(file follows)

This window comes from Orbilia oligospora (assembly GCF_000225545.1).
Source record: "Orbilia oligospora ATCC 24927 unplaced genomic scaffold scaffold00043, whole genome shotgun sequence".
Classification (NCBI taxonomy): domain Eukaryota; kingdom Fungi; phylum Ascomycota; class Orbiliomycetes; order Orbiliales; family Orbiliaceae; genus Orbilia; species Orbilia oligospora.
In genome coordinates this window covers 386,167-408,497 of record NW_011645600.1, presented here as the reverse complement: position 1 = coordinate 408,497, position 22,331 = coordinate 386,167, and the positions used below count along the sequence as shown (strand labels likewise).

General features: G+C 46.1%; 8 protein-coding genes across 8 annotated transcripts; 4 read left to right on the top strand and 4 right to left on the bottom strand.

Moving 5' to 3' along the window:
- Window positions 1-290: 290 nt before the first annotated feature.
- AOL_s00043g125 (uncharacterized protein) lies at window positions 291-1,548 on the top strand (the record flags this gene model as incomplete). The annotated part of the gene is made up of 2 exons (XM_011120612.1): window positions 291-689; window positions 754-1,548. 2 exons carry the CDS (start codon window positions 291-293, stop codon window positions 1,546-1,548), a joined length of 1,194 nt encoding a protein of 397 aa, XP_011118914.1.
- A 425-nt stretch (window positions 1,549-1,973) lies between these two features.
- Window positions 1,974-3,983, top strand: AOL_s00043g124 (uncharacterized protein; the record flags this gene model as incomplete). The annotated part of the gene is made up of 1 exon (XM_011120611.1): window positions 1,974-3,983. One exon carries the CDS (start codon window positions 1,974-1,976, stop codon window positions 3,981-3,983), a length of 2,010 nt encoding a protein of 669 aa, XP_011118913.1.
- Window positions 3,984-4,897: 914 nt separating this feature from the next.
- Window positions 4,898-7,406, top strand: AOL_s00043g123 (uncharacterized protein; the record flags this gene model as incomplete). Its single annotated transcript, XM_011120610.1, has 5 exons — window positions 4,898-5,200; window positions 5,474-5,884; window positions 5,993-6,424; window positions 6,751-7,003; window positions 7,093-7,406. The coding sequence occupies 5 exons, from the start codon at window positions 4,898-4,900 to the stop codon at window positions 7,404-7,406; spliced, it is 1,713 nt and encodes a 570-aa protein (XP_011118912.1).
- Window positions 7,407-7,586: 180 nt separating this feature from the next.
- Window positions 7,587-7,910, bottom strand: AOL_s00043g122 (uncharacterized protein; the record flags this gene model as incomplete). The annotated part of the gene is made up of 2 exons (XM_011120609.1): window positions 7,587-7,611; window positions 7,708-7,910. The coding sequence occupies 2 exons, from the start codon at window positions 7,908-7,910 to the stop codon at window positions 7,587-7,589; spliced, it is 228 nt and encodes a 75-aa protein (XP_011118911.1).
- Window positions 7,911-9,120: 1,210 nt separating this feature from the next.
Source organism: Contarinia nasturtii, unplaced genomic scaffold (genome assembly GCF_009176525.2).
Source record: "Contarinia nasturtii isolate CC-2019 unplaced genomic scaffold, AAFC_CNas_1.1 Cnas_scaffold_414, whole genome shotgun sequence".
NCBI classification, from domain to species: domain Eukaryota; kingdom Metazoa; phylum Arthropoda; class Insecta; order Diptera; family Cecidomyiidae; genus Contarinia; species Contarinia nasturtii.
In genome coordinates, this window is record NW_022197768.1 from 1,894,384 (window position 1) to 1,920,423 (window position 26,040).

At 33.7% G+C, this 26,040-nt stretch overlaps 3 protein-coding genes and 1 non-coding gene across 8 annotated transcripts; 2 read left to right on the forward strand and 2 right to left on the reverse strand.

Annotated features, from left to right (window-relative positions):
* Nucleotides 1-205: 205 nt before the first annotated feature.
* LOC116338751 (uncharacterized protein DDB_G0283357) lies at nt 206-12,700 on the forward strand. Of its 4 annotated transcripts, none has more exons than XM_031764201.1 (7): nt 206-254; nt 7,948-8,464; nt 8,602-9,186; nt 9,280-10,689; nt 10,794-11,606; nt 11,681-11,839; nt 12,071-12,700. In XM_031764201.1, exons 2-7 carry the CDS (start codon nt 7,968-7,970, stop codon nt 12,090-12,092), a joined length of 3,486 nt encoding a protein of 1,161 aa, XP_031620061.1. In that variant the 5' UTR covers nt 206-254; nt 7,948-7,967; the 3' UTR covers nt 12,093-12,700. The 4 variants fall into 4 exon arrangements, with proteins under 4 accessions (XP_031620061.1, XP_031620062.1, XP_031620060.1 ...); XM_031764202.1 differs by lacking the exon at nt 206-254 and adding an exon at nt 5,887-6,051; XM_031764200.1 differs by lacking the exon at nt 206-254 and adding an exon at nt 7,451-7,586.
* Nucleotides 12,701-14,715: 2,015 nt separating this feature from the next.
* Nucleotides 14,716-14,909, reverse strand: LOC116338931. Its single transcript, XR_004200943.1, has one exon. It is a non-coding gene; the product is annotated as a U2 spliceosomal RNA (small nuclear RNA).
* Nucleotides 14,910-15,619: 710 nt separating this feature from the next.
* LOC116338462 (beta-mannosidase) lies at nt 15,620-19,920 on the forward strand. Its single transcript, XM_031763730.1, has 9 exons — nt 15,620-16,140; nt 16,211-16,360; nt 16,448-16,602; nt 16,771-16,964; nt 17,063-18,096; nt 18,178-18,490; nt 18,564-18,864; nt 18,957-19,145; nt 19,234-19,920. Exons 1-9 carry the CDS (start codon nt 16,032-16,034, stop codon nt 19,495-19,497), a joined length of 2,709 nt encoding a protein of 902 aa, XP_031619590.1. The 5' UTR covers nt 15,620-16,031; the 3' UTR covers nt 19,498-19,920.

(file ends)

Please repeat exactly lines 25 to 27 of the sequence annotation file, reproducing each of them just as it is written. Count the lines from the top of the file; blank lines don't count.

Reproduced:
* Nucleotides 14,716-14,909, reverse strand: LOC116338931. Its single transcript, XR_004200943.1, has one exon. It is a non-coding gene; the product is annotated as a U2 spliceosomal RNA (small nuclear RNA).
* Nucleotides 14,910-15,619: 710 nt separating this feature from the next.
* LOC116338462 (beta-mannosidase) lies at nt 15,620-19,920 on the forward strand. Its single transcript, XM_031763730.1, has 9 exons — nt 15,620-16,140; nt 16,211-16,360; nt 16,448-16,602; nt 16,771-16,964; nt 17,063-18,096; nt 18,178-18,490; nt 18,564-18,864; nt 18,957-19,145; nt 19,234-19,920. Exons 1-9 carry the CDS (start codon nt 16,032-16,034, stop codon nt 19,495-19,497), a joined length of 2,709 nt encoding a protein of 902 aa, XP_031619590.1. The 5' UTR covers nt 15,620-16,031; the 3' UTR covers nt 19,498-19,920.